HARRISBURG - The state House of Representatives took a step Monday to defuse Pennsylvania's pension bomb.

The House approved a bill aimed at addressing the skyrocketing retirement costs of state and public-school employees, including legislators and teachers.

The so-called pension-reform bill would spread payments into the two pension systems over additional years, boost the retirement age for future employees, and give them the option of either contributing more to the plan or having their benefits trimmed.

Gov. Rendell, who has said he would sign the measure, estimated that the bill would save the state $16 billion in pension payments over the next 25 years.

"We can complain that this bill doesn't go far enough," said Rep. Glen Grell (R., Cumberland), who helped craft the measure, "or we can approve this bill, scale back the overly generous pension plans for all employees, and stop the bleeding."

The House, acting in the waning hours of its 2009-10 session, also took final action on a number of other measures. The Senate has already passed the pension bill, so it goes straight to Rendell's desk.

Debate on the legislation Monday centered on a Republican-backed amendment that the Senate had tacked onto the bill establishing an Independent Fiscal Office to act as a watchdog over legislative and executive-branch spending.

Some House members, including Rep. Dwight Evans (D., Philadelphia), had argued that the Senate move violated the so-called single-subject rule of the state constitution by adding that amendment. That, in turn, would have left the measure open to legal challenge, they said.

But a majority of House members in both parties disagreed and approved the pension bill by a 165-31 vote. Evans was among those voting "aye," despite his expressions of concern about its constitutionality.

Pennsylvania's largest teachers union swiftly applauded the bill's passage, even though it cut some benefits for future employees.

In a statement after the vote, James Testerman, president of the Pennsylvania State Education Association (PSEA), said: "Compromising and agreeing to changes to our pension system has been tough, but PSEA realizes that this legislation resolves the pension crisis in a responsible manner and over time will save the taxpayers billions of dollars."

Testerman added: "It also keeps the promise of a secure retirement for current and future workers."

Reaction from the Pennsylvania School Boards Association was more muted.

The association supported the legislation, said Thomas Gentzel, executive director. But it wanted the legislature to go further and replace the current system, which mandates that school districts and the state pay for a set amount, or "defined benefit," for retirees.

Instead, the school boards group supports a "defined-contribution" system for future employees. Such a system would mandate only that the plans pay a set amount into the system - with retirees getting whatever the system can afford to pay them, depending on how well its investments fare.

Matthew J. Brouillette, the president of the conservative Commonwealth Foundation, which opposed the bill, called it a "union pension bailout." He said that, because the pension bill pushes off some payments into the future, when they will cost more, "it is, plain and simple, generational theft."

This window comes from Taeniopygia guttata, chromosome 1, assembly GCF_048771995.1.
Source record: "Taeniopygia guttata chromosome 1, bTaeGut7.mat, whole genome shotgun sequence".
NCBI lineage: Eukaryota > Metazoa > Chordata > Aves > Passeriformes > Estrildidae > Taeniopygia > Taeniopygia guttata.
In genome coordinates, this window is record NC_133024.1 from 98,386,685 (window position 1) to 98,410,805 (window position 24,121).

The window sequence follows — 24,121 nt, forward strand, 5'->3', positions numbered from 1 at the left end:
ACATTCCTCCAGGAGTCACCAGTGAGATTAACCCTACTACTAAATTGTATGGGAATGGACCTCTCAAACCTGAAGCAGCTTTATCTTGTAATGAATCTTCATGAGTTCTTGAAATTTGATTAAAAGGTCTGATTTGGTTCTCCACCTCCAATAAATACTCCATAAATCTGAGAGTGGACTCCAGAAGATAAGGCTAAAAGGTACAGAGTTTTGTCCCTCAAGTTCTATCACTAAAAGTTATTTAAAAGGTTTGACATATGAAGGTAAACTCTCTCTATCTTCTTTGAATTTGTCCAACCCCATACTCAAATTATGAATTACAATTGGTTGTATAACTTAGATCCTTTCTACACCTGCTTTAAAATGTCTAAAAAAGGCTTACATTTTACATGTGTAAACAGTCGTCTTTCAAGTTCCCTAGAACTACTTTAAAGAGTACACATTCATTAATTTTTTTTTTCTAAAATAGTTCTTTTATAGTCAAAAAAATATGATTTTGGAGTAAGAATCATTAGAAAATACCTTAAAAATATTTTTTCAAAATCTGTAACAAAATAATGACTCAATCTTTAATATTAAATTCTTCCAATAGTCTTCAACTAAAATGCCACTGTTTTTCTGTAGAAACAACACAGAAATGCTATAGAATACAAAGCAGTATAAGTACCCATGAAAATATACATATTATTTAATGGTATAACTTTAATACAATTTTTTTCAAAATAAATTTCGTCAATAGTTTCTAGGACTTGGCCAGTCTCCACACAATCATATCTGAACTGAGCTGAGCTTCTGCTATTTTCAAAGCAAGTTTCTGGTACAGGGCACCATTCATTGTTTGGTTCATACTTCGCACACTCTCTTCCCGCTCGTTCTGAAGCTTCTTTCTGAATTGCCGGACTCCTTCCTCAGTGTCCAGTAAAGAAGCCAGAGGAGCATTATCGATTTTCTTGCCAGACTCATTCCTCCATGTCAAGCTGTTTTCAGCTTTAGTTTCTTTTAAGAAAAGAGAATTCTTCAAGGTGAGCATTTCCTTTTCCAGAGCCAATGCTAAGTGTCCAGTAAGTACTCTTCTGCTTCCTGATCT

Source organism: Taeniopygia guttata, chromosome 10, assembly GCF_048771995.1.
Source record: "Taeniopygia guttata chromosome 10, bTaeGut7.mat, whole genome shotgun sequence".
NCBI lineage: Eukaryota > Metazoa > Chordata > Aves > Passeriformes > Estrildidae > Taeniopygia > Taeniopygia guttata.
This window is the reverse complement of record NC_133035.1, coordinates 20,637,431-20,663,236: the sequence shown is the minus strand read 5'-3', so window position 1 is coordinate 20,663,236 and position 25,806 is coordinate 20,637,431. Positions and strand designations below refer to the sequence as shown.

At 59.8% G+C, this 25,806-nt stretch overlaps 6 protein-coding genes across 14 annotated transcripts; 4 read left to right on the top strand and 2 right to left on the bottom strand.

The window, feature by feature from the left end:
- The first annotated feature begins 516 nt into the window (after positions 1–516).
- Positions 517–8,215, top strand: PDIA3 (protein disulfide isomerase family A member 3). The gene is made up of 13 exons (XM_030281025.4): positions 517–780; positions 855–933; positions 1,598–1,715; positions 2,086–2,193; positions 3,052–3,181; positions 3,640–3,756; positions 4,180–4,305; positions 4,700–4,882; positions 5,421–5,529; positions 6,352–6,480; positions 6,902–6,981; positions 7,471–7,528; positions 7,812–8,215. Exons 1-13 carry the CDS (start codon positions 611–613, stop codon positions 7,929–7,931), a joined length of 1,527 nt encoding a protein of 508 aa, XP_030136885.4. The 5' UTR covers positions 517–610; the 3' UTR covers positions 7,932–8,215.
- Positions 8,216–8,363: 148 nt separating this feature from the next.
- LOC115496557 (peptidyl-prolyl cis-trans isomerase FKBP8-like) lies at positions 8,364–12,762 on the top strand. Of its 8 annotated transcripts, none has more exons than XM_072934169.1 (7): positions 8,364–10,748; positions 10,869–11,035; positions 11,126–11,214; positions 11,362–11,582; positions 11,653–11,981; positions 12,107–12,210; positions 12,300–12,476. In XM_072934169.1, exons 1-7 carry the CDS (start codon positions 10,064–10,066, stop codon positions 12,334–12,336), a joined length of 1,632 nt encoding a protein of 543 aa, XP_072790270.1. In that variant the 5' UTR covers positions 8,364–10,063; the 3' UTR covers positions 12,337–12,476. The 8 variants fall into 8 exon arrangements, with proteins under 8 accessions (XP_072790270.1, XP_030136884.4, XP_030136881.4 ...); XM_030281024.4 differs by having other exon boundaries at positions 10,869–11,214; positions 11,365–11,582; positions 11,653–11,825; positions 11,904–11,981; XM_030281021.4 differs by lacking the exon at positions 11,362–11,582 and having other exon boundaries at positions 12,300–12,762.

"We're going to steal from our kids and grandkids in order to pay for a defined-benefit pension plan," said Brouillette, who, like the school boards group, favors a defined-contribution plan.

He contended that it was difficult to get more sweeping pension reforms because "legislators who are voting on the law are members of the problem system that we are trying to reform" - in other words, lawmakers' own future pensions could be affected.

In other business yesterday, the House, in a 161-35 vote, gave final passage to legislation expanding the "castle doctrine," which allows gun owners to defend themselves beyond their home (or "castle") or vehicle. The bill also would prevent an attacker from filing a civil suit against the victim.

The controversial language, opposed by many law enforcement officials, was attached to a bill strengthening the state's Megan's Law, which is meant to protect children from sex offenders.

Some Democrats, including the Megan's Law bill sponsor, said they were angry that the Senate had appended gun-rights language to such a bill. Rep. Rick Taylor (D., Montgomery), who was defeated in the Nov. 2 election, wound up voting against his own bill.

"I was trying to make lives in Pennsylvania safer and protect the most vulnerable citizens," he said. "It is not going to make children safer, but put more children at risk."

Steve Miskin, spokesman for House Republican leader Sam Smith (R., Jefferson), called that notion fearmongering by Democrats.

"This doesn't give people a license to shoot," Miskin said. "It gives law-abiding citizens the ability to protect themselves without becoming a victim again."

Rendell said he would review the bill.

Other legislation receiving final approval Monday night included measures to expand fathers' rights in child-custody court proceedings; create recycling requirements for computers and televisions; allow owners of land in the state's "Clean and Green" program to develop wind and other clean-energy projects; and create a trust fund to build affordable housing.

Contact staff writer Angela Couloumbis at 717-787-5934 or acouloumbis@phillynews.com.
Inquirer staff writer Amy Worden contributed to this article.